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Monday, 28 August 2000
Page: 16733

Senator MURRAY (4:05 PM) —I rise to address the Defence Legislation Amendment (Aid to Civilian Authorities) Bill 2000 with the perspective not only of an Australian Democrat strongly concerned about civil liberties but also of a member of the Senate Committee for the Scrutiny of Bills. That committee has a deserved reputation in this place for being a nonpartisan and principled watchdog for the Senate when matters arise which could infringe on our civil liberties. I want to start my address with a very basic presumption that all senators should bear in mind, and that is that what a citizen has to fear most is the state. In any study of history, a citizen does not have to fear another citizen as much as a citizen has to fear the state. It is governments, it is the executives within governments and it is the leaders of nations that take us into war and that are capable of using the full power and the full terror of the state, either in external or in domestic circumstances. That is why we, as people who have inherited a democratic and liberal tradition, fight to uphold the rule of law and fight to restrain, to limit and to constrain the power of the state.

In my four-plus years in this chamber, I have seen an increasing number of bills which increase the authority of the state. What may be seen as simple and technical issues are in fact major infringements of the rights of the individual and of the liberties and freedoms we should enjoy—issues such as strict liability offences, issues such as reversal of onus of proof, and issues such as mandatory sentencing. A demand for strong government can result in infringements which are eventually to the detriment of us all.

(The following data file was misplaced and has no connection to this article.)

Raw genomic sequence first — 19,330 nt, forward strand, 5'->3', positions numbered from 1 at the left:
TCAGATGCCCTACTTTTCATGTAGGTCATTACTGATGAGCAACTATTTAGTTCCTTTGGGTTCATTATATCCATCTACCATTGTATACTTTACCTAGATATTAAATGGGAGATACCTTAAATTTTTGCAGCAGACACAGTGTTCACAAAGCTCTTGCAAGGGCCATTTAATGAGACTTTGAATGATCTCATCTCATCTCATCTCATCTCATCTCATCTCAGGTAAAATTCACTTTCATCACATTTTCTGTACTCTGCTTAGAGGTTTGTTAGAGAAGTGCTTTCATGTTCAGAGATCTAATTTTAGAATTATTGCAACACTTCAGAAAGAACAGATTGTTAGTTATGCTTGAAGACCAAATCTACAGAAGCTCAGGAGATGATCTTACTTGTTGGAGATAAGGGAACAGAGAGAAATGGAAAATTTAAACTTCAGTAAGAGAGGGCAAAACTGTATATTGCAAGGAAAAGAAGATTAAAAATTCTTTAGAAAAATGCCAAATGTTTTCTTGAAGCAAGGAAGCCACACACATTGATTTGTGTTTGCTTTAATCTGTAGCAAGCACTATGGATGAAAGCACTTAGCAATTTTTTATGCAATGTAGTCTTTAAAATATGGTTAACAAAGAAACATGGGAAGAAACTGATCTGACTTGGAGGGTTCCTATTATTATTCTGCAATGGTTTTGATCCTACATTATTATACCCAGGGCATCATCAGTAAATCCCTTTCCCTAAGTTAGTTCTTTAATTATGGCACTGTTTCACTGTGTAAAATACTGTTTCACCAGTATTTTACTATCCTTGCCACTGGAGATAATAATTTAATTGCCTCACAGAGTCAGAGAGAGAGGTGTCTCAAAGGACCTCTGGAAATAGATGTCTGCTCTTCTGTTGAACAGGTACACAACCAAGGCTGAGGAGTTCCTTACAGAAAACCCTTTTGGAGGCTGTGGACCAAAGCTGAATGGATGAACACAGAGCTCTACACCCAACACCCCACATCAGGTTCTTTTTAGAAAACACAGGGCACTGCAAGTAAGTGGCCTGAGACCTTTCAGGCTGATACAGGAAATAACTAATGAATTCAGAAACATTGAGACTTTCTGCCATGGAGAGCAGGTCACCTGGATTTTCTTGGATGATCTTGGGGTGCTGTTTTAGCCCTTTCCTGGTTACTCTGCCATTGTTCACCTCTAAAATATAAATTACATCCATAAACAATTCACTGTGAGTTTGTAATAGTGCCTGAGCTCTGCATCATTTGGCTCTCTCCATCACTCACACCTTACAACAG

Many people know that I am a Zimbabwean by upbringing. When I was in Zimbabwe I was a vigorous opponent of the Ian Smith regime. The Ian Smith regime introduced a set of laws which utterly took away the liberties of the individual. It was called the Law and Order Maintenance Act, and it was designed for use by the state at a time of civil war to withdraw the right of habeas corpus, to detain people without trial, to allow for interrogation and for treatment which turned out to be quite abominable. The government of the day, supported by the people—who at the time voted for the government—thought that those powers and authorities were perfectly justified given the extraordinary circumstances of that country.

What do we find 20 years after the independence of Zimbabwe? We find that the latest tyrant and despot in that country, President Robert Mugabe, is using Ian Smith's Law and Order Maintenance Act to suppress and terrorise the civilian population. In other words, you have to be concerned that, where laws are introduced with perhaps the best motives, something worse may result later on. There has been much comment in these debates about good faith and our being able to rely on our governments. No-one in this chamber, no-one who has designed the bills and no-one who has put together the legislation can foresee the future. No-one can tell this chamber who will govern Australia in 20 years time. This bill is a permanent change to our law. This bill is not about the Olympics or about the Commonwealth meeting of ministers to be held in Australia. This bill permanently alters the relationship between the citizen and the state. Because it alters that, you have to ask what the motives were of those concerned. There are those people who think that the motives may be sly or may be to slip in some change.